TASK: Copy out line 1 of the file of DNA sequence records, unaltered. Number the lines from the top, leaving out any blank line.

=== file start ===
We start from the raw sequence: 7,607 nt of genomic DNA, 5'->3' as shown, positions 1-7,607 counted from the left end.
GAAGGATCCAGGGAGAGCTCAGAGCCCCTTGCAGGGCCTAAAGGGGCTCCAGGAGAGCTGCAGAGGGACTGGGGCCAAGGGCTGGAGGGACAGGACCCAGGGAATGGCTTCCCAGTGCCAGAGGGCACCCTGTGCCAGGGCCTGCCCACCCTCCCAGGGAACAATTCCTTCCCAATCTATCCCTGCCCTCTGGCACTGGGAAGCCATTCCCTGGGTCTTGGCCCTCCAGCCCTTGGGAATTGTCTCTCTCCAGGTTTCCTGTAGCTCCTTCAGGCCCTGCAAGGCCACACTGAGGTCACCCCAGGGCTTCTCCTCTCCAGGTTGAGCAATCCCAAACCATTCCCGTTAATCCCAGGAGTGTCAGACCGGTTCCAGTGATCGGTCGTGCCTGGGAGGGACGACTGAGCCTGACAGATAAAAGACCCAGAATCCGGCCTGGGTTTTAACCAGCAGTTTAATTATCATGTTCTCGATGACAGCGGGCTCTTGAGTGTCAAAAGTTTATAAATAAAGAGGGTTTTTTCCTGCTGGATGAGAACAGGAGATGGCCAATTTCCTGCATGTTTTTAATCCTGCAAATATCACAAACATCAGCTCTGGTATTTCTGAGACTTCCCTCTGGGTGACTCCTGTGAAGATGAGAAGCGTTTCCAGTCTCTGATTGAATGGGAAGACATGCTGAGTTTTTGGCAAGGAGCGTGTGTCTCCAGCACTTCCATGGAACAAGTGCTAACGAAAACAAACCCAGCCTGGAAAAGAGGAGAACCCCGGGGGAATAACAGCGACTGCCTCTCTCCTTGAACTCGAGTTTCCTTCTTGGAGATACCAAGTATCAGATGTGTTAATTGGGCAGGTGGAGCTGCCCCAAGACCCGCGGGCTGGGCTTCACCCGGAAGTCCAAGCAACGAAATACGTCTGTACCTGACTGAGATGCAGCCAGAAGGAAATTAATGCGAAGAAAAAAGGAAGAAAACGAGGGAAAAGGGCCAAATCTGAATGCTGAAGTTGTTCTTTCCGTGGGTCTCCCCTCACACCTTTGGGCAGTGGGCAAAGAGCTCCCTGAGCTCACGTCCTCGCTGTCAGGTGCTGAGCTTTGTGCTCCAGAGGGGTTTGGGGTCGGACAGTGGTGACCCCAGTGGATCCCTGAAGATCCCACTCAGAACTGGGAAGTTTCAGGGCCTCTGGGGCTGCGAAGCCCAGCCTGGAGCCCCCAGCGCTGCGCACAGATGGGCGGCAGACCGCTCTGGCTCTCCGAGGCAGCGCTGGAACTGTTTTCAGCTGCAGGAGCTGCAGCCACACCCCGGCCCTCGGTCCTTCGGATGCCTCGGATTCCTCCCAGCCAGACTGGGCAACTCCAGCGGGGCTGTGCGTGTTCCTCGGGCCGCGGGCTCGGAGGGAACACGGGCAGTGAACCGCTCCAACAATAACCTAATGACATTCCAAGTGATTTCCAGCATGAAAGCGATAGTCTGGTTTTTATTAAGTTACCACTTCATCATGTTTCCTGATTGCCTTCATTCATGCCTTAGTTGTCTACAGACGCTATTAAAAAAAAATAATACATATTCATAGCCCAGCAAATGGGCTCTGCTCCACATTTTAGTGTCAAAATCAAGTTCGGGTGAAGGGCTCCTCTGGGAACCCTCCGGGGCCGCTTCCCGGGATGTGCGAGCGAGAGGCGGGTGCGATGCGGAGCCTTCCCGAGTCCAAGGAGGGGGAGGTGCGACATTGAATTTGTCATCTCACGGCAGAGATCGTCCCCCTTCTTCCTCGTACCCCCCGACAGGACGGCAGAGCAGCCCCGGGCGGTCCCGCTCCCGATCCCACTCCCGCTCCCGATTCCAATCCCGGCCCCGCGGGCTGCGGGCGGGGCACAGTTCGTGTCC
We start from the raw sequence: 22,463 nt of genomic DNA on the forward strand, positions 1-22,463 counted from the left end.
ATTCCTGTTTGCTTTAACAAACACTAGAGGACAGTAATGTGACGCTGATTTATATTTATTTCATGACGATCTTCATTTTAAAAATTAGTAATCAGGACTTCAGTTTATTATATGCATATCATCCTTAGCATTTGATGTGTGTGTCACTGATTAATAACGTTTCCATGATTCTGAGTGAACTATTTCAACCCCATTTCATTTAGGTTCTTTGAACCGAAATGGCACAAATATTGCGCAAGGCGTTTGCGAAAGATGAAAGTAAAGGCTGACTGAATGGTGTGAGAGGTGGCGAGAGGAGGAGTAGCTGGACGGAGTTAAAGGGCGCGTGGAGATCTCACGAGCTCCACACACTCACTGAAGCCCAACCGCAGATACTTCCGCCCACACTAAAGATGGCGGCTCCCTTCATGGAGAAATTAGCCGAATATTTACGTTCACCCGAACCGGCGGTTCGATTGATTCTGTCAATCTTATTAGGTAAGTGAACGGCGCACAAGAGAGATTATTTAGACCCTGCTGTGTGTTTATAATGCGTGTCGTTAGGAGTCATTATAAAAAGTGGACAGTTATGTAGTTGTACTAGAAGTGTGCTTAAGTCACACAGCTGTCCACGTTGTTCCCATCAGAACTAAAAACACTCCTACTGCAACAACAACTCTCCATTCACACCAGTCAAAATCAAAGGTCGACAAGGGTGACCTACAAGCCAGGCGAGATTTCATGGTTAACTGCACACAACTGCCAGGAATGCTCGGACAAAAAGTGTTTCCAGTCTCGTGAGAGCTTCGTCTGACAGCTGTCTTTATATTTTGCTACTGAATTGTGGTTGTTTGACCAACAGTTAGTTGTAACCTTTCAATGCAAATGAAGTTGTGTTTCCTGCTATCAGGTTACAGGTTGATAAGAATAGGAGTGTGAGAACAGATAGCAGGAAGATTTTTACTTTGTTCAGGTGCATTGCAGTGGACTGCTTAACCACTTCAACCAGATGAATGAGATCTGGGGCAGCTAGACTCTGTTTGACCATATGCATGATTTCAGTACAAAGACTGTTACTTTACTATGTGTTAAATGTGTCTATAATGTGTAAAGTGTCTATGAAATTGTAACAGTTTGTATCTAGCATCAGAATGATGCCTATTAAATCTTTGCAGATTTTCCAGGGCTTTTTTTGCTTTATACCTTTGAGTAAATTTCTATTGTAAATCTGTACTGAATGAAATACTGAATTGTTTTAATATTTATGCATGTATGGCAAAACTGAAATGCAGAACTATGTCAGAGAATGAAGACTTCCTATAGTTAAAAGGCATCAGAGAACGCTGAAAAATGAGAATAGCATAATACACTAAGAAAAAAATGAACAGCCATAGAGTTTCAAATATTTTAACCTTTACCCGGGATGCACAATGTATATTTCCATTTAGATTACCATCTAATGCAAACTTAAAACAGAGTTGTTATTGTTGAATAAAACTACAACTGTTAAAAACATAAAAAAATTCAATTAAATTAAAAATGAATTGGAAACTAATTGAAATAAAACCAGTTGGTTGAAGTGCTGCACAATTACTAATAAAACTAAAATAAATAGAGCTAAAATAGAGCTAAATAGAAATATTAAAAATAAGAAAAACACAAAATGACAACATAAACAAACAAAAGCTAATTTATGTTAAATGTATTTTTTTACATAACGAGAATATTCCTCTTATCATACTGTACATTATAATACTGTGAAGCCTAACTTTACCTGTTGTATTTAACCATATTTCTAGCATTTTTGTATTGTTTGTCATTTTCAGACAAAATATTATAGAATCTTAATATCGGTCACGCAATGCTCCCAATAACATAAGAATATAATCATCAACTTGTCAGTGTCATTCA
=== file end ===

We start from the raw sequence: 7,607 nt of genomic DNA, 5'->3' as shown, positions 1-7,607 counted from the left end.